Oculus - Winter 2015 - (Page 37)

©Courtesy Kevin Roche John Dinkeloo and Associates 51-year watch IBM Pavilion One of America's foremost innovators, IBM chose to represent itself at the 1964 World's Fair with typewriter technology B Y J o h n m o r r i s d i x o n , fAiA A Reinventing Architecture: Design in a Digital World Editor's note: Saarinen passed away in 1961, before the design of the pavilion began. While the firm Eero Saarinen & Associates was the architect, the design was by Kevin Roche, FAIA, partner in that firm, who went on to co-found Kevin Roche John Dinkeloo and Associates. John Morris Dixon, FAIA, left the drafting board for journalism in 1960 and was editor of Progressive Architecture from 1972 to 1996. He continues to write for a number of publications, and he received AIANY's 2011 Stephen A. Kliment Oculus Award for Excellence in Journalism. ©Courtesy Kevin Roche John Dinkeloo and Associates half century ago, IBM was at the forefront of computer technology. But what was the design inspiration for its pavilion at the New York World's Fair of 1964? It was the "type ball" of the Selectric typewriter - a technologically advanced typewriter for its time, but still just a typewriter. IBM was then known as an outstanding patron of Modern architecture and design. With a building and product design program directed by architect and industrial designer Eliot Noyes, it was building factories, laboratories, and offices designed by the likes of Marcel Breuer, Gordon Bunshaft, and Eero Saarinen. For the fair pavilion, it commissioned the firm of Eero Saarinen & Associates with designers Charles and Ray Eames. At ground level, the pavilion provided ample space for open-air exhibits. Sheltering these was a canopy of tinted Plexiglass supported on 45 treelike weathering-steel supports. Rising above this artificial grove and dominating the scene was the elliptical sphere of the theater - 115 feet long, 89 feet wide, 58 feet in height. It might have been possible to interpret the theater as an exercise in spherical geometry, but for those of us who spent hours clicking our handsome, Eliot Noyes-designed Selectrics - or even saw an ad for it - the reference was obvious. And like the rotating typewriter ball, its spherical surface was covered with letters in bold relief - in this case endlessly repeating "IBM" in the style of its trademark. Fairgoers were invited to take their places at ground level on a 500-seat grandstand, which then rose 53 feet into the theater volume. An emcee in white tie and tails appeared on a suspended platform, greeting audience members as they rose and bidding them farewell as they returned to Earth. Inside the theater, IBM offered an Eames creation, an entertaining 14-screen slide and film presentation on computer technology. Most design cognoscenti of the time considered this pavilion one of the fair's few successes. New York Times critic Ada Louise Huxtable said it "proves that the corporate message can be put across as an integrated architectural-design concept." In Progressive Architecture magazine, Ellen Perry and James Burns wrote that it was "one of the few pavilions that didn't lay an egg. See it, THINK, and marvel at the mind of man and his machines." The praise was not unanimous, however. Washington Post architecture writer Wolf von Eckardt decided the work "doesn't come off as anything but another bit of architectural acrobatics," which, he concluded, "doesn't help but hinders IBM's efforts to communicate its story." We may never know whether the enticement of advanced design and exhibition technique at such fairs helps to convey knowledge - in this case knowledge that is even now unfathomable to most of the public. Maybe that's why IBM chose to announce its presence with an architectural form derived from an already familiar consumer product. Winter 2015 Oculus 37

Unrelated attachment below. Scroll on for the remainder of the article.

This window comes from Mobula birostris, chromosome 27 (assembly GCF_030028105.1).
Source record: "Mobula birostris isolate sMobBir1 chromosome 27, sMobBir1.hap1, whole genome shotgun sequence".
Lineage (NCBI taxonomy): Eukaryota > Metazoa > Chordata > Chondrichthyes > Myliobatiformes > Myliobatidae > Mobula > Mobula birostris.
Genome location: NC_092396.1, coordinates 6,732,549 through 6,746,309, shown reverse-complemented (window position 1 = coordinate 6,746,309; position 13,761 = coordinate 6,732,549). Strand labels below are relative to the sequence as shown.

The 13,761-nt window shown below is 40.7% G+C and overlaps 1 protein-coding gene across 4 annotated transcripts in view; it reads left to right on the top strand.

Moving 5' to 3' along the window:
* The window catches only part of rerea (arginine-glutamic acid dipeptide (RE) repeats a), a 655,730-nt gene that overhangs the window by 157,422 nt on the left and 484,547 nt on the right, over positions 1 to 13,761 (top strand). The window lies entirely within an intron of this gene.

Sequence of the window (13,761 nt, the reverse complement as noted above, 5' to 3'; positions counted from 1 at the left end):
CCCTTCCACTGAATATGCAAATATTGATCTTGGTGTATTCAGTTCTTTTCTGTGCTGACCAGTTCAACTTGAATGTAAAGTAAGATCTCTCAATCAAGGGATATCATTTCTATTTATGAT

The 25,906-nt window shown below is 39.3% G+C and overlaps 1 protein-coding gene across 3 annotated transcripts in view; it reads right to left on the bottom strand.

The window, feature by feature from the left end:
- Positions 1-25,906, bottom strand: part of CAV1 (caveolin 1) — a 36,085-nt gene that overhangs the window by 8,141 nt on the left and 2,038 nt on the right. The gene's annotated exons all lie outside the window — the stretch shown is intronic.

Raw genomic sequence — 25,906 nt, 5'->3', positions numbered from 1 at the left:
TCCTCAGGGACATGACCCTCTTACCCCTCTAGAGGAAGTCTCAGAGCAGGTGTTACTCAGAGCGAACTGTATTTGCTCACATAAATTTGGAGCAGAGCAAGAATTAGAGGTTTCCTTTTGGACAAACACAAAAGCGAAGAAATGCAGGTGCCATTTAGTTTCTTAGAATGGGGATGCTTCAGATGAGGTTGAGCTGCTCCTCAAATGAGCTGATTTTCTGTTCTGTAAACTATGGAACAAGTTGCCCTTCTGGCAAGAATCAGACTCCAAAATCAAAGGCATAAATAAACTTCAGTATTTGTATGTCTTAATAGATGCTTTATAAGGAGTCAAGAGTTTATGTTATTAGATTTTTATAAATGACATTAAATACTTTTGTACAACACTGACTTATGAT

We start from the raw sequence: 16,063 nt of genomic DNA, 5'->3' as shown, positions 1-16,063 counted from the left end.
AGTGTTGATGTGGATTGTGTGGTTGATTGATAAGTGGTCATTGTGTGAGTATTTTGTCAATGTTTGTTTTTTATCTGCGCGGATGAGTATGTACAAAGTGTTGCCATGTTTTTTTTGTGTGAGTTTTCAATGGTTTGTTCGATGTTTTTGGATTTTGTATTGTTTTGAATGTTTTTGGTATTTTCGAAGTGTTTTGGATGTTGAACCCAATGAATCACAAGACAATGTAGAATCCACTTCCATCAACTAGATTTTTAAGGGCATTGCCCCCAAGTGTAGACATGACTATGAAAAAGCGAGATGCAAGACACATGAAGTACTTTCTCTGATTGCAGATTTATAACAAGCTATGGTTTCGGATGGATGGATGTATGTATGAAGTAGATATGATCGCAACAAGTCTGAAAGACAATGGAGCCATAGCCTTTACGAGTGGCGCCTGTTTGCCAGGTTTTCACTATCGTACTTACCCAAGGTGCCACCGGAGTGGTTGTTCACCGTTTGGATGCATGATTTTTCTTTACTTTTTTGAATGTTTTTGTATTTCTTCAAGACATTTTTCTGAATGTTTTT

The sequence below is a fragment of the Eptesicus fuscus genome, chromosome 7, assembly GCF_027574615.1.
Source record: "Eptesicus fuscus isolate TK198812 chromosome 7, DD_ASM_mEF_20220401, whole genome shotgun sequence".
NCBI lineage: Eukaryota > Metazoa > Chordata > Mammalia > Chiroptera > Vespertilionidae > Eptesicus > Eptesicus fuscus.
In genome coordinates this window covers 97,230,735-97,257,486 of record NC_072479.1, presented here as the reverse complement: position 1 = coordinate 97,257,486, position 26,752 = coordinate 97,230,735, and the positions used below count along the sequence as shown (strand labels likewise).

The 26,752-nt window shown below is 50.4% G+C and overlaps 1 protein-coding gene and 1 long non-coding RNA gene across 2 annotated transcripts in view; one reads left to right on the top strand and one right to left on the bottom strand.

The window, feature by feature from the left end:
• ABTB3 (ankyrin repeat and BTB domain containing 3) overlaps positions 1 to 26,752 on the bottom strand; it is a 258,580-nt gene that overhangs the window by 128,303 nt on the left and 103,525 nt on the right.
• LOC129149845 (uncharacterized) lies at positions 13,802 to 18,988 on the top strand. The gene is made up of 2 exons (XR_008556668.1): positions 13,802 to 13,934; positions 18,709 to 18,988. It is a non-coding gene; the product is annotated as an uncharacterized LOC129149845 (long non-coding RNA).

Table of Contents for the Digital Edition of Oculus - Winter 2015

First Words Letter from Two Presidents
Letter from the Editor
Center for Architecture
One Block Over
Opener: Practical Attitudes
ICE in the River: Cornell Tech’s Center of Connectivity
Restoring – At Least Virtually – One of England’s Greatest Lost Buildings
At the Corner of Past and Present
The Design-Fabrication Dynamic
How Big Data is Reshaping Architecture
Architecture at the Digital Edge
3D for the Defense
Thinking Beyond the Flat Page
In Print
51-Year Watch
Last Words
Index to Advertisers

Oculus - Winter 2015